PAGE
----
Harvard Law School Makes Online Zero-L Course Free for All U.S. Law Schools Due to Coronavirus
For Kennedy School Fellows, Epstein-Linked Donors Present a Moral Dilemma
Tenants Grapple with High Rents and Local Turnover at Asana-Owned Properties
In April, Theft Surged as Cambridge Residents Stayed at Home
The History of Harvard's Commencement, Explained
UPDATED: September 24, 2014, at 6:40 p.m.
Stephen Blyth will be the next president and chief executive officer of Harvard Management Company, the University’s investment arm which manages its $36 billion endowment.
Blyth, who is currently a managing director and head of public markets at HMC as well as a professor of statistics, will assume the role Jan. 1, 2015. He will manage the largest university endowment in the world, which, as reported yesterday in HMC’s annual report, currently sits at $36.4 billion.
He will succeed Jane L. Mendillo, who announced in June her decision to end her eight-year tenure at the helm of HMC.
University Treasurer Paul J. Finnegan ’75, a member of the Harvard Corporation and of the search committee that picked Blyth, said in an interview Wednesday afternoon that the search committee “had a very strong pool, and Stephen rose to the top.”
“Stephen is a terrific candidate, and we’re delighted with the opportunity he now presents,” Finnegan said. He would not say when the appointment was finalized and directed further questions to the University’s press release. The Corporation met on Monday for a regularly monthly meeting with Mendillo in attendance.
The search for Mendillo’s replacement was led by James F. Rothenberg ’68, Harvard’s treasurer from 2004 until earlier this year and the current chairman of HMC’s board. Rothenberg said last week that the list of candidates was short at that point, but he declined to give further specifics. Other HMC board members participated in the search, according to Finnegan, but Mendillo said that she herself did not.
Blyth joined HMC in 2006 upon leaving Deutsche Bank, where he served as managing director and head of its global rates proprietary group in London. Before that, he was a managing director of Morgan Stanley’s interest-rate group in New York.
In his role as head of public markets, Blyth has overseen the fixed income and public equities asset classes, which approximately totals 43 percent of HMC’s portfolio, according to the annual report.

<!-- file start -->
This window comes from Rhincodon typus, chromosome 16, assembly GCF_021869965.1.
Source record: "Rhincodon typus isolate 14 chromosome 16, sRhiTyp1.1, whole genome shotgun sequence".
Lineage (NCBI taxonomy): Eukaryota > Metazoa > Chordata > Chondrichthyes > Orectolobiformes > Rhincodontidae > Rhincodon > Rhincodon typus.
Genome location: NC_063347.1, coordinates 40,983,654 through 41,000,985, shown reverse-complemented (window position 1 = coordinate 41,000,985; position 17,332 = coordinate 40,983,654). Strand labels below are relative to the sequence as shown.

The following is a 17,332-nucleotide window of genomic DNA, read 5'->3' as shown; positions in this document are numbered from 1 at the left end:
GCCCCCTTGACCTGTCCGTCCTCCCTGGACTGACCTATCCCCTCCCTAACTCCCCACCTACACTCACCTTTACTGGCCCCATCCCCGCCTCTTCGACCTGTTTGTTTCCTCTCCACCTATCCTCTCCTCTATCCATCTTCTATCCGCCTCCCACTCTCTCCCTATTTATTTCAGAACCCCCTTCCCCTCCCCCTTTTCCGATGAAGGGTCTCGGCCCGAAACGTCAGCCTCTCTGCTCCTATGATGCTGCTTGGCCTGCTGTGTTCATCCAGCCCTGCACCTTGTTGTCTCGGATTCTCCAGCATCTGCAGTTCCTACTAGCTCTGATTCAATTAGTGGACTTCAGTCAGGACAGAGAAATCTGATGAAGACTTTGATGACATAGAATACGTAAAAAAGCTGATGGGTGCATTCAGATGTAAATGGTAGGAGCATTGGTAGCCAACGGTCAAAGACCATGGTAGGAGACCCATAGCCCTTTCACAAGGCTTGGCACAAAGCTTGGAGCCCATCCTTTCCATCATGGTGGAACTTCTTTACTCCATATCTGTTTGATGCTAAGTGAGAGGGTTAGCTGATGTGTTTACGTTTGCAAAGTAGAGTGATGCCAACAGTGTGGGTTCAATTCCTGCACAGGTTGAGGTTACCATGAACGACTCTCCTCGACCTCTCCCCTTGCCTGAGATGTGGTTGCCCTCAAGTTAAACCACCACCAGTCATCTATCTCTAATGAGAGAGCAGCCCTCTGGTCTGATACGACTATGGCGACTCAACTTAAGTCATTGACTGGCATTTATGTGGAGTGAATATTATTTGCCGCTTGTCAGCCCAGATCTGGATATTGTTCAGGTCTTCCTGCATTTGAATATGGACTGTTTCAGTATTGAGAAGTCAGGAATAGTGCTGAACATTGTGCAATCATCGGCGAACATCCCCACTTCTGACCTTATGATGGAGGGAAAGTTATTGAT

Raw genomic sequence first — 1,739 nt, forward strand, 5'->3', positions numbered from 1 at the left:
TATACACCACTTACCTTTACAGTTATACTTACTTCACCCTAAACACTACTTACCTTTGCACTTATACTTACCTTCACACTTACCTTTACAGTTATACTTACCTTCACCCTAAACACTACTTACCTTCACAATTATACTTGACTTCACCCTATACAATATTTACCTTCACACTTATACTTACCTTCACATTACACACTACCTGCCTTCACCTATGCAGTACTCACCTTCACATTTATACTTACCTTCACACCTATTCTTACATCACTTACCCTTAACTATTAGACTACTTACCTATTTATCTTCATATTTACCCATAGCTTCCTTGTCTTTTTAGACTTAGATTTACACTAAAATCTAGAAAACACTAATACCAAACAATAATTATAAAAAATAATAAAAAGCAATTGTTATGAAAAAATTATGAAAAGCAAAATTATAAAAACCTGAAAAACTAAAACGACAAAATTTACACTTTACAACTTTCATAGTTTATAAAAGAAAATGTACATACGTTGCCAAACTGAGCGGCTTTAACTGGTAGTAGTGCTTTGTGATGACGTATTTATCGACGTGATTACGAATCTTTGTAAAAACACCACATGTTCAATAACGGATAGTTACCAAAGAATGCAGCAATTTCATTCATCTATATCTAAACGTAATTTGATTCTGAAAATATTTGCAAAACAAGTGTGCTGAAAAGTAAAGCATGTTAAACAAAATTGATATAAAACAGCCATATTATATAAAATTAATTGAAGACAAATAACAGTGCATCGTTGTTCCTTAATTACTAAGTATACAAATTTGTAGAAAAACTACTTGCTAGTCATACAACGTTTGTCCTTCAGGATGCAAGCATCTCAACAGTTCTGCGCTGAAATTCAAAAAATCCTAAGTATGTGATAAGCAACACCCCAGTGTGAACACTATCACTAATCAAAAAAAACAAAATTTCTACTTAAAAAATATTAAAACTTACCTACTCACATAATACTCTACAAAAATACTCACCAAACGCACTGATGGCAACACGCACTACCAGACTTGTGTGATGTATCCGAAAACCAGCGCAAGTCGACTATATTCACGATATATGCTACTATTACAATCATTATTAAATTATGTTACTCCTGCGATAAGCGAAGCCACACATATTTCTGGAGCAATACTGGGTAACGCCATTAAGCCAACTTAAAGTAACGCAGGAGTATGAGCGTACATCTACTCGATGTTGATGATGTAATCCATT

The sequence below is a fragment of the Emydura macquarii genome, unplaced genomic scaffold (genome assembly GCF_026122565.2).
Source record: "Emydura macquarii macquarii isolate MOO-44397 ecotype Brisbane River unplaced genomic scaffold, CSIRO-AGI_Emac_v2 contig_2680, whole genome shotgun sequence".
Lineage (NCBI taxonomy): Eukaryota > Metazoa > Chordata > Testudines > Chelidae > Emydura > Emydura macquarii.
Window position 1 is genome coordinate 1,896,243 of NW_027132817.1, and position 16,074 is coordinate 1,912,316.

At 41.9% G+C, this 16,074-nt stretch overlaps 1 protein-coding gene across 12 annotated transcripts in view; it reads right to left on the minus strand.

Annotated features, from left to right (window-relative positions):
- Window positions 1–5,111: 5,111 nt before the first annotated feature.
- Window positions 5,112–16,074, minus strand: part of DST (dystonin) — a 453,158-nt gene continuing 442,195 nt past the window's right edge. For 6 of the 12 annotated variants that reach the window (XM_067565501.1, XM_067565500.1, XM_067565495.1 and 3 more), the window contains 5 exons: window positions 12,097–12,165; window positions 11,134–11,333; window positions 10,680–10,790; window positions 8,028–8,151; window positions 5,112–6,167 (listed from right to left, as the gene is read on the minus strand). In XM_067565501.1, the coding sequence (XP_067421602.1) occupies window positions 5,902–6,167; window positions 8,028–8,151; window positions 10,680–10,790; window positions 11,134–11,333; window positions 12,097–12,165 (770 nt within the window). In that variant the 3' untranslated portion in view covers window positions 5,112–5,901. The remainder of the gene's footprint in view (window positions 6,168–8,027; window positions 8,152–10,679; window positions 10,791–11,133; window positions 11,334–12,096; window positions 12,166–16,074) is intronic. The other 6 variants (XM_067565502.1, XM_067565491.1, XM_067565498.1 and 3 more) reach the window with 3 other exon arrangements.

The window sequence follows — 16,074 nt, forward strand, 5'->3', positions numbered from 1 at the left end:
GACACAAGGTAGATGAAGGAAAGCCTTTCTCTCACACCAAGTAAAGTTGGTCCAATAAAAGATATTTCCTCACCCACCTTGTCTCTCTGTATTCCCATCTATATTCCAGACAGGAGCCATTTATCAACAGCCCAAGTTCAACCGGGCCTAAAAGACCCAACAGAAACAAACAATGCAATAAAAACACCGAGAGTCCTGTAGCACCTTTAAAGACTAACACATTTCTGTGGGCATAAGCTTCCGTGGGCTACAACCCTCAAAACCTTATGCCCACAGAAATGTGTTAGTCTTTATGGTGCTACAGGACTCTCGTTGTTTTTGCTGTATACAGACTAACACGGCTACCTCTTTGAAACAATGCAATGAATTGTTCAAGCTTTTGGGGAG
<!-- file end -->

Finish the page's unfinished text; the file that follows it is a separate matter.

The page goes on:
Fixed income in particular has historically been a strong driver of growth for the HMC’s portfolio, with an annualized return over the past 20 years of around 11 percent, more than 4 percentage points above its internal benchmark. It surpassed its benchmark this year by 3.5 percentage points.
Blyth said in an interview on Wednesday that HMC’s aim for creative and innovative investments is a strategy that spans all asset classes.
“The most important thing is for HMC as an institution to be in the position to exploit opportunities as they arise,” he said. “Market opportunities always evolve, and we just need to be appropriately positioned and staffed so we can identify and exploit those opportunities as they arise in whichever areas of the markets they may arise.”
In the past year, HMC has experienced a string of departures of top-level investors, including managing directors in private equity and fixed income. Blyth acknowledged that strong investors would inevitably receive opportunities elsewhere but said that he believes that HMC has unique draw as an employer.
“At heart people believe in the mission of HMC and that is an incredibly strong attraction for people to come and work here,” Blyth said. “I’m bullish on our ability to continue to build a great team.”
Blyth is set to lead HMC following several years when its returns have lagged behind many of Harvard’s peer institutions. But on Wednesday, Blyth stressed that HMC’s returns have exceeded its internal benchmarks and, he said, served Harvard’s needs.
“HMC has a singular aim, which is to support the operations of the University and to maintain most of the endowment for future generations,” he said. “Our five-year return is 11.6 percent and has beaten [the internal] benchmark every year, so I feel good about the performance of the endowment over the long run.”
Blyth also holds a Ph. D. from Harvard in statistics. As a professor, he has taught Statistics 123: “Applied Quantitative Finance,” a popular undergraduate course within the Faculty of Arts and Sciences, since 2009, and was awarded the Alpha Iota Prize for Excellence in Teaching in 2013. He was also a resident tutor in Winthrop House while he was a doctoral student at the University.
—Staff writers Matthew Q. Clarida and Amna H. Hashmi contributed to the reporting of this story.
—Staff writer Christine Y. Cahill can be reached at email@example.com. Follow her on Twitter @cycahill16.
This article has been revised to reflect the following correction:
CORRECTION: September 24, 2014
An earlier version of this article incorrectly stated the month in which current HMC CEO Jane L. Mendillo announced she would step down. In fact, the announcement came in June.
Want to keep up with breaking news? Subscribe to our email newsletter.